Genetically Engineered Salmon – Sounds Yummy

This week, the FDA approved genetically engineered (GE) salmon without requiring labeling. According to the FDA, the genetically engineered Atlantic salmon are “a new animal drug application.”

A 2013 NY Times poll found that half of Americans don’t want to eat genetically engineered vegetables, fruits and grains. Americans are even less comfortable eating meat from genetically engineered animals, as three-quarters said they would not eat GE fish, and two-thirds said they would not eat meat that had been genetically modified.

Genetically engineered salmon contain a growth-hormone gene construct inserted into the egg of the fish to speed up growth. Consumers have long had concerns about consuming animal proteins given growth hormones. A prime example is the universal demise of FDA-approved rBGH, a genetically engineered hormone given to dairy cattle to increase milk production. Consumers made choices to avoid this growth hormone and organic milk sales (which prohibit rBGH) skyrocketed. Another example is the steep rise in consumer demand of “clean” beef and antibiotic-free (ABF) poultry, raised without antibiotics and hormones.

What will consumers think about fish that contain a “growth hormone gene construct?”

Nearly 2 million people — including scientists, fishermen, business owners, and consumers had written to the FDA opposing the approval of genetically engineered salmon.

A 2013 Canadian GE Salmon Risk Assessment of environmental and human health impact found genetically engineered salmon to be more susceptible to disease, likely requiring more antibiotic use to prevent disease. It found wide variations in growth rates suggesting that the growth-hormone gene construct inserted in the fish may not be operating in a predictable manner, raising questions about the durability, safety and commercial viability of GE salmon.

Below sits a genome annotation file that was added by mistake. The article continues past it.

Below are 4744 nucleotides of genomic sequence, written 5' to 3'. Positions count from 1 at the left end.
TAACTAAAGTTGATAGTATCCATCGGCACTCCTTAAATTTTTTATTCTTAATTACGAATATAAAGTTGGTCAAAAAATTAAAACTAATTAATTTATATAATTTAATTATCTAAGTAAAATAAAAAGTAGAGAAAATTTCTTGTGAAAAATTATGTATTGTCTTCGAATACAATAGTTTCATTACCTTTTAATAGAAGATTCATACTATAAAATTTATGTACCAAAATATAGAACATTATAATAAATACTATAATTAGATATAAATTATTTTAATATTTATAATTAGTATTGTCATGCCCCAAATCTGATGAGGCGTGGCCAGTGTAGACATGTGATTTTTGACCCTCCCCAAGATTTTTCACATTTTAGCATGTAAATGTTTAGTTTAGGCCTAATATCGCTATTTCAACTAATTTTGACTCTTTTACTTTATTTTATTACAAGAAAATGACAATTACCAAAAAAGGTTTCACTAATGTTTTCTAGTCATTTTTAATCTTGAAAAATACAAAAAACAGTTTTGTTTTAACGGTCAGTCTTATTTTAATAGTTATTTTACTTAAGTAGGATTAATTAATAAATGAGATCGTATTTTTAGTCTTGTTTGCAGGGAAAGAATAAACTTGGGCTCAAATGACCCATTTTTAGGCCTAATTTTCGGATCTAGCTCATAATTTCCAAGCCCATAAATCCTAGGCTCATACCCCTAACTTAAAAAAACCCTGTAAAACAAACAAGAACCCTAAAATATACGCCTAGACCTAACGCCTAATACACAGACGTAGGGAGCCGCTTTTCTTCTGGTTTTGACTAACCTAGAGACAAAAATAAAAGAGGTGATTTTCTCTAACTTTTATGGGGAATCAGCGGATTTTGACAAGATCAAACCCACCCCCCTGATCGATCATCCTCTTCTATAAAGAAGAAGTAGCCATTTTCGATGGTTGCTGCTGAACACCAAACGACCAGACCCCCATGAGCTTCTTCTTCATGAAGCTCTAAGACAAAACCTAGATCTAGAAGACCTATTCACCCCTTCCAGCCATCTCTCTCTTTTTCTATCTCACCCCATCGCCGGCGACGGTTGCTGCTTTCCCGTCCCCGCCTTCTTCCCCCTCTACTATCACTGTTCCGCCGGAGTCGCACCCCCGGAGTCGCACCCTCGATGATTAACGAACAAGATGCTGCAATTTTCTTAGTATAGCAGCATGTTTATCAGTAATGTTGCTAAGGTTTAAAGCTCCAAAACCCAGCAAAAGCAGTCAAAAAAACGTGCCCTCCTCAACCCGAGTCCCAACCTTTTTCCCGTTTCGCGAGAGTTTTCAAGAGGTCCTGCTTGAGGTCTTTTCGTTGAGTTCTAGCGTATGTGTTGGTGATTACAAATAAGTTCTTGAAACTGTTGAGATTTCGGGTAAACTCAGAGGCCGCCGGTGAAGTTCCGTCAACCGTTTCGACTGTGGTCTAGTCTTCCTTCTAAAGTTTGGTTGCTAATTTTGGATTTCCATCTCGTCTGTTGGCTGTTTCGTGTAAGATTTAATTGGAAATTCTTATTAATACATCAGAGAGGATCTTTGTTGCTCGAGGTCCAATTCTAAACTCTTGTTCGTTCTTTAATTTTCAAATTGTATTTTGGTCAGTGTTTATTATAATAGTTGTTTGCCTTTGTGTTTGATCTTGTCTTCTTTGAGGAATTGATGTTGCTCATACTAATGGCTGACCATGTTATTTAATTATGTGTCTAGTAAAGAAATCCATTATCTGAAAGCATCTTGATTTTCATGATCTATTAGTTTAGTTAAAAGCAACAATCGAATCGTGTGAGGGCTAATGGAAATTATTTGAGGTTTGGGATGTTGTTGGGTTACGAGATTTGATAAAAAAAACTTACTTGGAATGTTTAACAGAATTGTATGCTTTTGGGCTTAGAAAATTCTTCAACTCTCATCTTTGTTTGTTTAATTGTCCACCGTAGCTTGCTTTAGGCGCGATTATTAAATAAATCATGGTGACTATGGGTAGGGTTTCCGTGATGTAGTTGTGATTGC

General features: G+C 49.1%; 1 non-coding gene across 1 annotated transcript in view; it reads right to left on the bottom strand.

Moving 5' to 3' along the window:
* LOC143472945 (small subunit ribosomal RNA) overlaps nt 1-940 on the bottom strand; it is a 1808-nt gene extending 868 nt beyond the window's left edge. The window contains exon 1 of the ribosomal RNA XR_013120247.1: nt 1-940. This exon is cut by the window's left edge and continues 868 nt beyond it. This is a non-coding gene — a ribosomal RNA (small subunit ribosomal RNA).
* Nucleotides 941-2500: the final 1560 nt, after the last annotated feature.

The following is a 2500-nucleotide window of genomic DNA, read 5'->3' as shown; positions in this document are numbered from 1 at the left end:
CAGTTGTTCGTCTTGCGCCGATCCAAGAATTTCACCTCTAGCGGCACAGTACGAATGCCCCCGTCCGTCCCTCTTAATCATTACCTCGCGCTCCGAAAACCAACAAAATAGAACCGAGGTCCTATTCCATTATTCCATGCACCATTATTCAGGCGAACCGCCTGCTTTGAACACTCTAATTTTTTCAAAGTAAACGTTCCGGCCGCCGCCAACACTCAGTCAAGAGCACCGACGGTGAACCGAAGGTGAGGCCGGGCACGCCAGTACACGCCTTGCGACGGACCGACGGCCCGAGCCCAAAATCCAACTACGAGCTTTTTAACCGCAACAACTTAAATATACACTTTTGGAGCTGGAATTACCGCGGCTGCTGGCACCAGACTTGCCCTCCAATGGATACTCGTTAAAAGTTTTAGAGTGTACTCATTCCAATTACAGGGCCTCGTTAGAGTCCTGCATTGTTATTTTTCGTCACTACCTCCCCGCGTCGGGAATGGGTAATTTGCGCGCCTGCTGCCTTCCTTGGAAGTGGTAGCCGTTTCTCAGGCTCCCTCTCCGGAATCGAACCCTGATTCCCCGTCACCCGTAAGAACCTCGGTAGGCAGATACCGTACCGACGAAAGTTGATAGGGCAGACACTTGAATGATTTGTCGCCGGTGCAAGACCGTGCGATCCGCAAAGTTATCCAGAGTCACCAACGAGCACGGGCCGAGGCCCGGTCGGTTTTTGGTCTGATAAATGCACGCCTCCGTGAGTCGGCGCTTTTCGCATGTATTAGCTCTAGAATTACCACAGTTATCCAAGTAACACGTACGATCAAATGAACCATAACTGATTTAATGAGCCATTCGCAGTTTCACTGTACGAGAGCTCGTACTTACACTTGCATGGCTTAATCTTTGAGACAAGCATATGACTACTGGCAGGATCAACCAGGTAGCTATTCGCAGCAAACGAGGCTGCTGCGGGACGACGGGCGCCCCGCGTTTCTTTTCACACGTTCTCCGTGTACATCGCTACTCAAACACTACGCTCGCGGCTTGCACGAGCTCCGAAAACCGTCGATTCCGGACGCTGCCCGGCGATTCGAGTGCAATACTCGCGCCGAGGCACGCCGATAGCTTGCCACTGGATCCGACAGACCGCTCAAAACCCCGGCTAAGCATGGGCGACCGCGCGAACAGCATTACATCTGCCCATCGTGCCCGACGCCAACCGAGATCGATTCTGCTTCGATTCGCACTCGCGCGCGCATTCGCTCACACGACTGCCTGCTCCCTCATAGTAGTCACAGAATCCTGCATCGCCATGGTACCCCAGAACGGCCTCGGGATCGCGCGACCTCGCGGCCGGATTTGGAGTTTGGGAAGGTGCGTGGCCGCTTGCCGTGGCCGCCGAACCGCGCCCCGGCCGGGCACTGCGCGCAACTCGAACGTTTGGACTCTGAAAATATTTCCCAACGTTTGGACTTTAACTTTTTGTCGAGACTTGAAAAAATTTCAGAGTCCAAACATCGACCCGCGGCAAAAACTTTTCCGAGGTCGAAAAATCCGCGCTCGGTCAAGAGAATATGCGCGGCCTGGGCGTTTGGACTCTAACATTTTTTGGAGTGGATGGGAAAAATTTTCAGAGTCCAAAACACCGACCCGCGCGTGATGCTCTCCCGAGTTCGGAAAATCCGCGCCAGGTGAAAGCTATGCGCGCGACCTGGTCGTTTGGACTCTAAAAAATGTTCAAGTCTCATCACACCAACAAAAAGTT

Consumers Union, the public policy arm of trusted Consumer Reports finds the FDA’s human and environmental safety assessments to be seriously flawed.

In poll after poll, consumers say they want GE foods labeled. The same NY Times poll found 93% of Americans want GE foods to be labelled. Alaska already requires labeling of genetically engineered fish and shellfish.

Consumers are adamant about wanting to know what is in their food, with some form of GE labeling likely in the not too distant future. Vermont’s July 2016 GE labeling requirement has food companies scrambling to meet the deadline and federal legislatures scrambling to minimize the confusing patchwork of state labeling laws.

Will GE salmon be accepted by consumer or go the way of rBGH? Currently, sixty retailers, representing 9000 grocery stores, have said “no” to selling genetically engineered salmon.

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